This past June at HITEC Toronto, it would seem that HFTP put blockchain technology right in the middle of hospitality’s radar. After some well-received education sessions and an announcement by HFTP that an industry task force on the subject was being organized, the “blockchain buzz” began in earnest. Here are some points that the industry should find useful
What is blockchain technology (BT)?
Don and Alex Tapscott, the father and son co-founders of the Blockchain Research Institute and past keynote speakers at HFTP events, describe it as, “The blockchain is an incorruptible digital ledger of economic transactions that can be programmed to record not just financial transactions, but virtually everything of value.”
Still hard to decipher? In an attempt to interpret the above statement for a hospitality perspective, I offer the following: Picture if you will, that you are a corporate executive of a major travel enterprise with thousands of spreadsheets containing thousands of financial transactions that are duplicated at each one of your locations. Then picture that the decentralized network is designed to regularly update all of the spreadsheets at all of the locations. This is the basic idea of a blockchain.
Is blockchain technology something for hospitality to take note of or is it just another Y2K?
BT is actually the technology behind cryptocurrency (altcoin), the most widely known of which seem to be bitcoin and Ethereum. It is real, “in play” and it is something people are already spending billions of dollars on. But it is highly controversial and has generated a firestorm of headlines… good and bad.
Since HITEC Toronto, HFTP has been contacted by a number of industry VIPs who want to be involved with the HFTP task force because they believe its impact is going to disrupt the industry. Conversely, other VIPs were totally unaware of BT and some have said BT is similar to the Y2K fervor.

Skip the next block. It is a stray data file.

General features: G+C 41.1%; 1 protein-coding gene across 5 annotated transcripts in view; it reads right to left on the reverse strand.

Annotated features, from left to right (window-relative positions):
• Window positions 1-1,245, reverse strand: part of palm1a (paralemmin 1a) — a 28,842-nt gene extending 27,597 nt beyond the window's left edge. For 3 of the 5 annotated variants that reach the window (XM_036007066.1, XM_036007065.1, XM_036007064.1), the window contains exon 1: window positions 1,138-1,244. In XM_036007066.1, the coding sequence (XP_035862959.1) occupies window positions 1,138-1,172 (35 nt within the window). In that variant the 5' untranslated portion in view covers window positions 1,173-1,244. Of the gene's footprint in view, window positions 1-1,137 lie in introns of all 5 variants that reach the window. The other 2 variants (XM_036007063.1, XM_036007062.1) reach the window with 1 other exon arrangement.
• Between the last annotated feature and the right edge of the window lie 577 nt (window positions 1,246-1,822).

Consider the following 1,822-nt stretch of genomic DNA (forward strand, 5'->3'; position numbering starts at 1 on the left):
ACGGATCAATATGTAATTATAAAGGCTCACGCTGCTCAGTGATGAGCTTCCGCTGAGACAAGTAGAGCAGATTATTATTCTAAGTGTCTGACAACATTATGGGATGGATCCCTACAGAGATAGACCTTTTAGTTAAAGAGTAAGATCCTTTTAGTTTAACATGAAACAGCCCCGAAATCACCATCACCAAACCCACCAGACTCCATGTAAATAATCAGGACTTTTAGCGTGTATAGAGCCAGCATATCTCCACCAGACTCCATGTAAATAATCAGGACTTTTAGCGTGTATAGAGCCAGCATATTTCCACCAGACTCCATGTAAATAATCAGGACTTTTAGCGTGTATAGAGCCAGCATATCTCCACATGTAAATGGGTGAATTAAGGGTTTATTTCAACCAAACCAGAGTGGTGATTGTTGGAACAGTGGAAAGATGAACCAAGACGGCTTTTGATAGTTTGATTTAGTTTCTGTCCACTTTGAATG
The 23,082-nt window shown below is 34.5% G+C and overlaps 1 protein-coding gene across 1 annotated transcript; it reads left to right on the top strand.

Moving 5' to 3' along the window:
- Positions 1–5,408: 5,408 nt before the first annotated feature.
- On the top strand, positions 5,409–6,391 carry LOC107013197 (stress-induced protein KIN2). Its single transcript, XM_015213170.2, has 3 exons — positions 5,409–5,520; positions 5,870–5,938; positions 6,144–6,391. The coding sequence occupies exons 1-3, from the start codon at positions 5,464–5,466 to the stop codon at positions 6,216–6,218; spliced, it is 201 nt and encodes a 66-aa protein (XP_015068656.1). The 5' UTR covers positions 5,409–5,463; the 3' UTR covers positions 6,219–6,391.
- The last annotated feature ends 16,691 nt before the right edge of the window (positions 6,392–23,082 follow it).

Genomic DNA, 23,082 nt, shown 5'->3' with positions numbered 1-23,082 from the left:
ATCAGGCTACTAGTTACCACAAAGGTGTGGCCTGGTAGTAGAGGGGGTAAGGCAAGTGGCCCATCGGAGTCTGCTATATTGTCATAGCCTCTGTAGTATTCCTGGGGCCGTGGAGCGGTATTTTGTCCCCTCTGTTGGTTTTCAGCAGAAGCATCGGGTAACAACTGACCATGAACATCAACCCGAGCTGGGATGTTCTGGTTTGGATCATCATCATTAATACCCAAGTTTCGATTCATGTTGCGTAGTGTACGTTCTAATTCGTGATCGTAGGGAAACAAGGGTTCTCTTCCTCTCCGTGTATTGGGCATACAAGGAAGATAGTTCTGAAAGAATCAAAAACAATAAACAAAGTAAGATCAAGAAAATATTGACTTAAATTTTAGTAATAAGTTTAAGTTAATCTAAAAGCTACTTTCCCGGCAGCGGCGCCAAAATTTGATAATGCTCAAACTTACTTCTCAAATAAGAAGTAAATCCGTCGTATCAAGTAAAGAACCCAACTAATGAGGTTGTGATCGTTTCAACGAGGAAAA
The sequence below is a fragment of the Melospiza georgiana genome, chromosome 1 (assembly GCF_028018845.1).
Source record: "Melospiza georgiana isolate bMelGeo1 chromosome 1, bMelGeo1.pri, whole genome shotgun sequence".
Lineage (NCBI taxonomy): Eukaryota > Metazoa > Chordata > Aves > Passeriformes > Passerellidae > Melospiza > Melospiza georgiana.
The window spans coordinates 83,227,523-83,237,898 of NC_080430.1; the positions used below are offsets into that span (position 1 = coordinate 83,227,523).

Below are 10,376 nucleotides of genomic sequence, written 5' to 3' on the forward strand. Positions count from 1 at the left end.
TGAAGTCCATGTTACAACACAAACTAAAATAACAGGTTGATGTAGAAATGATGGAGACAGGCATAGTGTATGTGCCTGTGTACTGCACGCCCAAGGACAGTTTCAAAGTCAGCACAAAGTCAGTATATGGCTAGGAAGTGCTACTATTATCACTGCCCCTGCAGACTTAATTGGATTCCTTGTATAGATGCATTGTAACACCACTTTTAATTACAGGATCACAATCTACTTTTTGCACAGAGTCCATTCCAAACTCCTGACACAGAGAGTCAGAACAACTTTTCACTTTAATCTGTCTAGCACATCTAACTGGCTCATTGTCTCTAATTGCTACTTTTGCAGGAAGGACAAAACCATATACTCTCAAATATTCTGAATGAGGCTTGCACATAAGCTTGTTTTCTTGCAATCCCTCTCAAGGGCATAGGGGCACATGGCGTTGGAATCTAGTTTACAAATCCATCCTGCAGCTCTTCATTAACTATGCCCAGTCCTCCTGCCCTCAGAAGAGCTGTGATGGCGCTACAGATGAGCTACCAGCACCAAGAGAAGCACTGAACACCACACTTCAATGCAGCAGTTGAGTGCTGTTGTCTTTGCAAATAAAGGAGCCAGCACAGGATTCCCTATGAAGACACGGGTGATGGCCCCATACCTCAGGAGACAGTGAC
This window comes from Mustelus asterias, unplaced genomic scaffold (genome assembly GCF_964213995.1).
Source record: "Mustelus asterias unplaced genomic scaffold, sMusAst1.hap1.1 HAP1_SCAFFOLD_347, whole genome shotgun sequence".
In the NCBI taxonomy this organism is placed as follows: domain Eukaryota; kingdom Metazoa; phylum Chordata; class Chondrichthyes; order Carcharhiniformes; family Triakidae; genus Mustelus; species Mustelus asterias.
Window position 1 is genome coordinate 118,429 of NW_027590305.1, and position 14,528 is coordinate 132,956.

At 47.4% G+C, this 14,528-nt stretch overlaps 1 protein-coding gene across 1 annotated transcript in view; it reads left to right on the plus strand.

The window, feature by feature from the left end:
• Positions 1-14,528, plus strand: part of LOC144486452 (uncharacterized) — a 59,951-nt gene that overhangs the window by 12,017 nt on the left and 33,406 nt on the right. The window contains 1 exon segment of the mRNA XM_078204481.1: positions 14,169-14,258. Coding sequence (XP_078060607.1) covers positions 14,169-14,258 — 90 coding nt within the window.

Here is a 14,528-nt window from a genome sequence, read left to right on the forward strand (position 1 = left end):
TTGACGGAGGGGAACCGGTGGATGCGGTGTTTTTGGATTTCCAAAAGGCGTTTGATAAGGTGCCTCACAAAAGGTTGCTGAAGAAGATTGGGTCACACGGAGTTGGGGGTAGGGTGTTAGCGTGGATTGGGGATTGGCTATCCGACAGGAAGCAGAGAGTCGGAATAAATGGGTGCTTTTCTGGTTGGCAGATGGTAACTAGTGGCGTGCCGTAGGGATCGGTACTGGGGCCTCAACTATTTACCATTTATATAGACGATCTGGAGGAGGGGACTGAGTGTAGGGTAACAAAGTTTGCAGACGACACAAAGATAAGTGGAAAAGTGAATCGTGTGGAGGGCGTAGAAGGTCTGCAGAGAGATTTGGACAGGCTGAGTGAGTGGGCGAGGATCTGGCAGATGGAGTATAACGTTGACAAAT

Will BT Put Airbnb, Expedia and Priceline out of business?
The answer is probably not. Research would indicate that if BT catches on as predicted, it will change the business model of anyone in the transaction business. Any time that a customer and supplier can cut out all or part of an intermediary, theoretically the cost should be less, and hopefully, it should increase money in one or both digital wallets. HFTP is a small organization and our transaction fees for currency conversion and credit card processing are HUGE… imagine if your enterprise could erase even a fraction of these due to BT.
Another benefit to BT is that it is continually updated, reconciled and stored in decentralized locations. This makes records transparent and auditable because the transactions cannot be changed in just one place and the network has to “agree” to changes. If this proves to be true, hacking will be virtually impossible.
How can I get involved in the industry’s BT task force?
If you are interested in being considered for the HFTP Blockchain Task Force, please e-mail your interest to [email protected] Volunteers should include a link to their Linkedin profile or CV, be prepared to attend at least two in-person meetings annually and have employer time and financial support.